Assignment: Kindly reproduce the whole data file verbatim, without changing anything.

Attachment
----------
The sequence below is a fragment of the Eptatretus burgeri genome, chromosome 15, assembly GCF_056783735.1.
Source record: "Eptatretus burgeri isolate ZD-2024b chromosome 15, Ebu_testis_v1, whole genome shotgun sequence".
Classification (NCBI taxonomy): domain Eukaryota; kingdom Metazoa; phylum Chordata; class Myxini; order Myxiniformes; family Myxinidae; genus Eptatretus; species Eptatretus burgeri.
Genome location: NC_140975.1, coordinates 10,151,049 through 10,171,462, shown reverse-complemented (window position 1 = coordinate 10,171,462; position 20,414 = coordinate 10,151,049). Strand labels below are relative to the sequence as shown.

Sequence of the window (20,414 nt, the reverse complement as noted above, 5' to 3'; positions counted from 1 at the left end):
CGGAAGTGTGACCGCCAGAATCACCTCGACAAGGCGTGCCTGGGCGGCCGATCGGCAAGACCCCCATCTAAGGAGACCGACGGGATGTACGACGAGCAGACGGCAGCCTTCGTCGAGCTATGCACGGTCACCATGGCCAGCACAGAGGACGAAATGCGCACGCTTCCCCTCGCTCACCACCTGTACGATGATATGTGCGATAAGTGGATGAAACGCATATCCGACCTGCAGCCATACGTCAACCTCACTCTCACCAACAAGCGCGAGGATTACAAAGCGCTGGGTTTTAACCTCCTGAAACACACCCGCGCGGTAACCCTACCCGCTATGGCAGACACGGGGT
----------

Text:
The sequence below is a fragment of the Eptatretus burgeri genome, chromosome 15, assembly GCF_056783735.1.
Source record: "Eptatretus burgeri isolate ZD-2024b chromosome 15, Ebu_testis_v1, whole genome shotgun sequence".
Classification (NCBI taxonomy): domain Eukaryota; kingdom Metazoa; phylum Chordata; class Myxini; order Myxiniformes; family Myxinidae; genus Eptatretus; species Eptatretus burgeri.
Genome location: NC_140975.1, coordinates 10,151,049 through 10,171,462, shown reverse-complemented (window position 1 = coordinate 10,171,462; position 20,414 = coordinate 10,151,049). Strand labels below are relative to the sequence as shown.

Sequence of the window (20,414 nt, the reverse complement as noted above, 5' to 3'; positions counted from 1 at the left end):
CGGAAGTGTGACCGCCAGAATCACCTCGACAAGGCGTGCCTGGGCGGCCGATCGGCAAGACCCCCATCTAAGGAGACCGACGGGATGTACGACGAGCAGACGGCAGCCTTCGTCGAGCTATGCACGGTCACCATGGCCAGCACAGAGGACGAAATGCGCACGCTTCCCCTCGCTCACCACCTGTACGATGATATGTGCGATAAGTGGATGAAACGCATATCCGACCTGCAGCCATACGTCAACCTCACTCTCACCAACAAGCGCGAGGATTACAAAGCGCTGGGTTTTAACCTCCTGAAACACACCCGCGCGGTAACCCTACCCGCTATGGCAGACACGGGGT